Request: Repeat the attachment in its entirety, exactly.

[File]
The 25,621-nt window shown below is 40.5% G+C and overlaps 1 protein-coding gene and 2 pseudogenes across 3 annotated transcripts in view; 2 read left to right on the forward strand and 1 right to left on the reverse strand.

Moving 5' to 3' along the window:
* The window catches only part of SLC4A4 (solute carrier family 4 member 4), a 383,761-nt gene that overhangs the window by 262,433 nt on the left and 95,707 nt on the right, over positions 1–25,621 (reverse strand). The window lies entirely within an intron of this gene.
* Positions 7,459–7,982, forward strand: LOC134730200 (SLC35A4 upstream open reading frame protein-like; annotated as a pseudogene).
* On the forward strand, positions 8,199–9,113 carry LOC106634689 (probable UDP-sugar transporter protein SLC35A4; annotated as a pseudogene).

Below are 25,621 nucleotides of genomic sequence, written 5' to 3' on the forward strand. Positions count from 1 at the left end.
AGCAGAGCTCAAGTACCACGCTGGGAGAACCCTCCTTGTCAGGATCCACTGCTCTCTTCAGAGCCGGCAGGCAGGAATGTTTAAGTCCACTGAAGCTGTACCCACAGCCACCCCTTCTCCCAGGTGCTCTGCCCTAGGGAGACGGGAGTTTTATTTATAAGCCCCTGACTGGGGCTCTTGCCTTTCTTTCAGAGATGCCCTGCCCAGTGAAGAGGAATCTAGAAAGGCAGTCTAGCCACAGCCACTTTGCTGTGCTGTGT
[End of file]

The 25,621-nt window shown below is 40.5% G+C and overlaps 1 protein-coding gene and 2 pseudogenes across 3 annotated transcripts in view; 2 read left to right on the forward strand and 1 right to left on the reverse strand.

Moving 5' to 3' along the window:
* The window catches only part of SLC4A4 (solute carrier family 4 member 4), a 383,761-nt gene that overhangs the window by 262,433 nt on the left and 95,707 nt on the right, over positions 1–25,621 (reverse strand). The window lies entirely within an intron of this gene.
* Positions 7,459–7,982, forward strand: LOC134730200 (SLC35A4 upstream open reading frame protein-like; annotated as a pseudogene).
* On the forward strand, positions 8,199–9,113 carry LOC106634689 (probable UDP-sugar transporter protein SLC35A4; annotated as a pseudogene).

Below are 25,621 nucleotides of genomic sequence, written 5' to 3' on the forward strand. Positions count from 1 at the left end.
AGCAGAGCTCAAGTACCACGCTGGGAGAACCCTCCTTGTCAGGATCCACTGCTCTCTTCAGAGCCGGCAGGCAGGAATGTTTAAGTCCACTGAAGCTGTACCCACAGCCACCCCTTCTCCCAGGTGCTCTGCCCTAGGGAGACGGGAGTTTTATTTATAAGCCCCTGACTGGGGCTCTTGCCTTTCTTTCAGAGATGCCCTGCCCAGTGAAGAGGAATCTAGAAAGGCAGTCTAGCCACAGCCACTTTGCTGTGCTGTGT